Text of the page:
• Myth: Web 3 means the return of net neutrality.All this talk of decentralization has some people excited about a possible return to a Web 1-style experience where independent content and applications are not buried by the whims of Google and Facebook algorithms. While this potential is a possibility, there are a substantial number of user experience problems with blockchain-based apps as they exist today. These may be significant enough to drive potential adopters of Web3 back to the comfortable user interfaces of Facebook and Google products.

    Most Web 3.0 blockchain-based DApps are clunky for users on the front end and difficult to scale for developers on the back end. DApps are currently not a viable replacement for most of what the public does online. “Decentralization” also doesn’t mean that Google, Facebook, and Amazon will simply cease to matter in the internet world. Every major tech company is already looking into how they can leverage blockchain and other Web 3.0 technologies to expand their business models.

  • Myth: Web 3.0 is more accessible.As it stands, widespread accessibility looks more like a hurdle to overcome than a feature to promote. Consider that today’s web browsers and social media platforms currently offer zero built-in support for Web 3.0 content. Developing Web3 DApps on the blockchain is also prohibitively expensive now. Those sorts of operating costs are typically passed down to the end user in some form or another, be it intrusive advertising or subscription models.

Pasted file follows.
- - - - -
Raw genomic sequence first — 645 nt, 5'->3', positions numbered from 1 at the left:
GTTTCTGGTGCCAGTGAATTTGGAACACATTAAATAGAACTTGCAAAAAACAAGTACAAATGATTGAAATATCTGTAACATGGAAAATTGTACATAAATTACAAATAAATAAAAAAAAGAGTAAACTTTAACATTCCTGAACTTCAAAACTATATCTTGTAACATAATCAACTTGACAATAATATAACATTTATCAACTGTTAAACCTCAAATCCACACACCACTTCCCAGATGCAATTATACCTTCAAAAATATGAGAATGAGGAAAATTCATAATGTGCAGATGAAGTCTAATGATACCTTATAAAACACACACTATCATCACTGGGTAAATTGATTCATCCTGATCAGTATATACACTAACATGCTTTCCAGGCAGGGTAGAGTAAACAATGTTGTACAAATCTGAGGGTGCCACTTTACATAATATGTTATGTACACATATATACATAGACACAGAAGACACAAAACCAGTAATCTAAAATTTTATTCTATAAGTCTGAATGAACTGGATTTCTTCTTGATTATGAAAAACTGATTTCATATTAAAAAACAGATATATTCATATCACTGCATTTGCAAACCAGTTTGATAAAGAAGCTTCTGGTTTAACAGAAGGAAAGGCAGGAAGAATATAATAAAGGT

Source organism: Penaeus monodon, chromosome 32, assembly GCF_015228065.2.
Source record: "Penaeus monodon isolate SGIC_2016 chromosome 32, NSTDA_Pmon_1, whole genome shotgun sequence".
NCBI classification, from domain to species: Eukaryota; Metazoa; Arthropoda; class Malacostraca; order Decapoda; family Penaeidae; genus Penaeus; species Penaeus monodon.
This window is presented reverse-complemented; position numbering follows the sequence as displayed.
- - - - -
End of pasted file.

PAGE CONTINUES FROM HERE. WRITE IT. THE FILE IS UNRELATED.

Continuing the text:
Prepare Your Business for the Future of the Internet.

While the buzz surrounding Web 3.0 remains little more than hype at present—that doesn’t mean it will remain that way. In fact, we believe that Web 3.0 technologies can produce a safer, faster, fairer, and more equitable internet experience. However, all involved will need to address the misconceptions and shortcomings listed above—and for small businesses and web tech experts, that means preparing for the future and identifying potential issues as Web 3.0 settles into place.

If you want to ready your online presence for Web 3.0, Imagine Monkey is here to help. The team at Imagine Monkey produces innovative websites that evolve along with your needs and the shape of the web. Contact us for a quote today.